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Many years ago, when I was promoted to my first management position, I thought the new role was just a case of telling people what to do and making sure the numbers added up. Pretty soon I was swamped with insecure staff asking my advice, poor performing staff taking up 80% of my time, high staff turnover, and so the list goes on. It was all so confusing to me. If they just did the job the way I used to it would be fine. After all, I had been promoted on the basis of my performance.
Outside of work, I had been forced to take professional advice on some personal issues. Most of my problems were resolved by downsizing my ego and reducing my own sense of importance. A great friend and mentor of mine, having listened to a couple of hours of my whinging, recommended that I apply the same principles to management and passed on a technique for doing this. He suggested that when I was commuting to work in the morning, I visualised my role as being at the bottom of the pile. That my function was to enable staff to achieve their potential, not get them to do everything my way. He also suggested that I learn to not react immediately (because my instincts were clearly not working at the moment) so I needed a few minutes to think things through rather than “wing it”.
Those of you that know me, will understand how hard I found it to take that advice!By taking this route, I discovered the most powerful question I could ask when I was being asked for advice was, “What would you do about this?”. I also found that if I received the answer “I don’t know that’s why I’m asking you”, the best response was to give them my advice and then ask them to complete another task for me that I had been unable to finish. This avoided the problem of making people think they couldn’t come to me with problems but they didn’t bother me with trivia.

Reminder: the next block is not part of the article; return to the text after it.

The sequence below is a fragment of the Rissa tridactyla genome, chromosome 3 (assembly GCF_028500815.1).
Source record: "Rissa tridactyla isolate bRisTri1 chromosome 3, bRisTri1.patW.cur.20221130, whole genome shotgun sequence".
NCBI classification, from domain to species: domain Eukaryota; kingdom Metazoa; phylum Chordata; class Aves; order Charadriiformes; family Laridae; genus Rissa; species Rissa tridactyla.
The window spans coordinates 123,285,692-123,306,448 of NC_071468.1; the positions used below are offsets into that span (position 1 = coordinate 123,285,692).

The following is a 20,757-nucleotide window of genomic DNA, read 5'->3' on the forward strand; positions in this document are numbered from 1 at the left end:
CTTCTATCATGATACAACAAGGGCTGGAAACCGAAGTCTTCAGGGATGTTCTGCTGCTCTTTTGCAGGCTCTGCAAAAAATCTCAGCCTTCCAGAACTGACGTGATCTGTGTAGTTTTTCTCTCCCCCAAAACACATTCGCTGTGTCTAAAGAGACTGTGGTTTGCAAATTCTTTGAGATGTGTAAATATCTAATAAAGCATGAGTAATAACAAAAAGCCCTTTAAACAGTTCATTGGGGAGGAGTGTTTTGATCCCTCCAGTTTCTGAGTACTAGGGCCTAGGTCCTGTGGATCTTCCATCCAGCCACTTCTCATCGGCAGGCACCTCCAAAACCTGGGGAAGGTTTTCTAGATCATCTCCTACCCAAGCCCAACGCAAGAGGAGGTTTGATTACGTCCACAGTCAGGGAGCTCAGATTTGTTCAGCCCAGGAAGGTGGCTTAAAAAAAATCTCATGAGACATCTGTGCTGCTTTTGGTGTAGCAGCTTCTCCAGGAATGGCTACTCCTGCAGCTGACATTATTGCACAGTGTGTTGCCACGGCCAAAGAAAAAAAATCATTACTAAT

The results were immediate and made my life substantially more satisfying. I also found that by giving all the credit for work done well to my staff, they enjoyed the experience much more.

I also had to learn that no technique would work for every member of staff. So I had to adapt my approach to the personality in front of me. Not all of my staff we’re natural problem solvers. Give them a piece of detailed work to do with clear instructions and they could plough through and get it right the first time, but you couldn’t rely on them to solve any problems.

I can’t say I managed to maintain this behaviour as much as I should, but I managed to do it enough to realise it was a goal worth working for. So with a certain smugness, I started to pass on this new “wisdom”, only to find that John Timpson’s excellent book “Upside Down Management” was already doing so, in a far more eloquent way.

Sometimes my ego is my worst enemy!